In this article, we will consider four different ways of forwarding USB devices from a host PC to a Hyper-V virtual machine and compare the pros and cons of each method. If you are not ready for a long read, just start sharing USB in Hyper-V in a few clicks with USB Network Gate. Otherwise, read on to know more.
USB Network Gate enables almost any USB device, such as dongles, pen drives, smartcards, printers, webcams, etc. to interface with a Hyper-V virtual machine. It can use any networked computer with a physical USB connection as a host for Hyper-V USB devices.
Microsoft Corporation designed Hyper-V to run on the Windows Server Core and offers only a command-line interface. Consequently, installing third-party software on it may be challenging, but not with USB Network Gate that comes with a built-in CLI in addition to a more user-friendly GUI.
For a lot of customers that want to use USB devices in their virtual machines, Hyper-USB V's compatibility is a serious worry. The lack of such a capability severely restricts the applicability of Hyper-V-based systems.
Using USB Network Gate to mount and access Hyper-V USB devices to a Virtual Machine is easy, fast, and convenient.
Users will find their USB peripherals in the virtual machine’s Device Manager window, allowing them to access the devices with the same level of control they would experience if the device was physically connected to the computer they’re physically working from.
Using server-side redirection, you can connect a USB device to the Hyper-V host machine. As a result, the device would be accessible to the Hyper-V virtual machine as though it were physically linked to it.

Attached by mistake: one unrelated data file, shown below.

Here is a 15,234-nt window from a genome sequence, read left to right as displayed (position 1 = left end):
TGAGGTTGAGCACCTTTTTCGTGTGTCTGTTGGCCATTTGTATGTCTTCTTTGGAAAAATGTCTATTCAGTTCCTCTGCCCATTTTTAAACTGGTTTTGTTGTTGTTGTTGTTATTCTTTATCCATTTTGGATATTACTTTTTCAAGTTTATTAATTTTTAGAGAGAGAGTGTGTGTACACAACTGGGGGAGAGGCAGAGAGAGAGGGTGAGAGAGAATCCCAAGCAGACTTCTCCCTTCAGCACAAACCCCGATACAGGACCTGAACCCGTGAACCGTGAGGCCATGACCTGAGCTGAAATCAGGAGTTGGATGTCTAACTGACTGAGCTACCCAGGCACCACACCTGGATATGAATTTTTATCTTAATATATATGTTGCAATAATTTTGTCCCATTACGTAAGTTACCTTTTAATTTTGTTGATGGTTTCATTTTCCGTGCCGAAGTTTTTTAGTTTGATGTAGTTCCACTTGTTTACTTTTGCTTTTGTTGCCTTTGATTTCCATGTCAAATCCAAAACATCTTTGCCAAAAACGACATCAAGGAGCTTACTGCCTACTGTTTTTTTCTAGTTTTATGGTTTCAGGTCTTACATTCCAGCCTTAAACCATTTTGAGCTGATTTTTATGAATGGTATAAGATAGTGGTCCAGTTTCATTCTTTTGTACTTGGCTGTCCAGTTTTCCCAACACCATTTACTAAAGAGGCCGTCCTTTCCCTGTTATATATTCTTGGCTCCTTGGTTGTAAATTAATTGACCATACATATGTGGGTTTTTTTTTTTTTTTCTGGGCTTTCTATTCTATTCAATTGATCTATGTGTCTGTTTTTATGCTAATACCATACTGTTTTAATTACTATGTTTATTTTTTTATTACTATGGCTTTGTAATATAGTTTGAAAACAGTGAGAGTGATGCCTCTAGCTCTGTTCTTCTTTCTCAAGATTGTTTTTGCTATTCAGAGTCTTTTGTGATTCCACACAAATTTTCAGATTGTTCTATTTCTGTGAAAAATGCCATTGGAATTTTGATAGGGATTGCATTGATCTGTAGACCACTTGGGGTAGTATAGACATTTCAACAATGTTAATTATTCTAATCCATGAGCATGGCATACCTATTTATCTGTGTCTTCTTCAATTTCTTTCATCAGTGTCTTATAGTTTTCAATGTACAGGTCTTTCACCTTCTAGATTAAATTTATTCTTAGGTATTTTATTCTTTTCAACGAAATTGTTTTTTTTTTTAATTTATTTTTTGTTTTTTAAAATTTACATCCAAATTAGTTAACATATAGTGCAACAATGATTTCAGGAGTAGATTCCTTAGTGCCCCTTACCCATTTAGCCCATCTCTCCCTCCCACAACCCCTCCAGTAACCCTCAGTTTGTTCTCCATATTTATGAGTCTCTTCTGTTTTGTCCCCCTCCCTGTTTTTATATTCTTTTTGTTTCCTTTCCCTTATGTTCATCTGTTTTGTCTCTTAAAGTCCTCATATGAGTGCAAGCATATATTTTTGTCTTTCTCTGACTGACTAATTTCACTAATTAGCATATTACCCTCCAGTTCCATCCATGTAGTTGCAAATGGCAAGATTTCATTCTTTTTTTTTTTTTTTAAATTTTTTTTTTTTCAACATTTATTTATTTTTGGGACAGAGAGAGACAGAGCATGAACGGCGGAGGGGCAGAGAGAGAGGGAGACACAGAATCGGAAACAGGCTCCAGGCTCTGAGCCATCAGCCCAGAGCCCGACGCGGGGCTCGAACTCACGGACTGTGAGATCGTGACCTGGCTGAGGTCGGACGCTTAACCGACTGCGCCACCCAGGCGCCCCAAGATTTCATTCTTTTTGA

Server-side Hyper-V USB passthrough is not without its advantages and disadvantages as outlined below.
The following procedures outline the process of enabling server-side Hyper-V USB passthrough.
Launch your Hyper-V VM's File Explorer after adding the drive. The USB storage drive inside the VM should now be visible.
The Enhanced Session Mode offers an alternate method to use USB devices in a Hyper-V virtual machine. This client-side state allows the VM to use any USB device connected to the host PC by logging in to the console and choosing which devices to reroute.
Enhanced Session Mode has the following pros and cons.
Suggestion: Enhanced session mode is automatically enabled if your Hyper-V host is running Windows 10 or Windows 8.1, so you can skip step 4.
Using Enhanced Session Mode, follow these instructions to access USB devices inside Hyper-V.
Finally, start the Hyper-V VM and open File Explorer to check the devices are connected to the system.
The aforementioned techniques of Hyper-V USB passthrough are quite powerful and will work in most situations. However, they will only work with the Hyper-V Virtual Machine Connection (VMConnect) client app.
The critical distinction between VMConnect and Remote Desktop Protocol (RDP) is that VMConnect allows you to access Hyper-V host-connected devices. In contrast, RDP can only access USB devices tied to the client.
The significant advantage of this technique is that it automatically works when RDP connectivity is enabled and is completely hypervisor independent. Nevertheless, it may not work with all devices and only Windows operating systems are supported.
Simply follow these instructions to attach a USB device to VM Hyper-V during a remote desktop session.
Enabling Hyper-V USB passthrough is considerably less complicated when you follow the correct procedures. Each method offers its advantages and disadvantages and works best for specific scenarios. Armed with this knowledge you can now choose the best technique to access any USB device inside a Hyper-V virtual machine.
USB Network Gate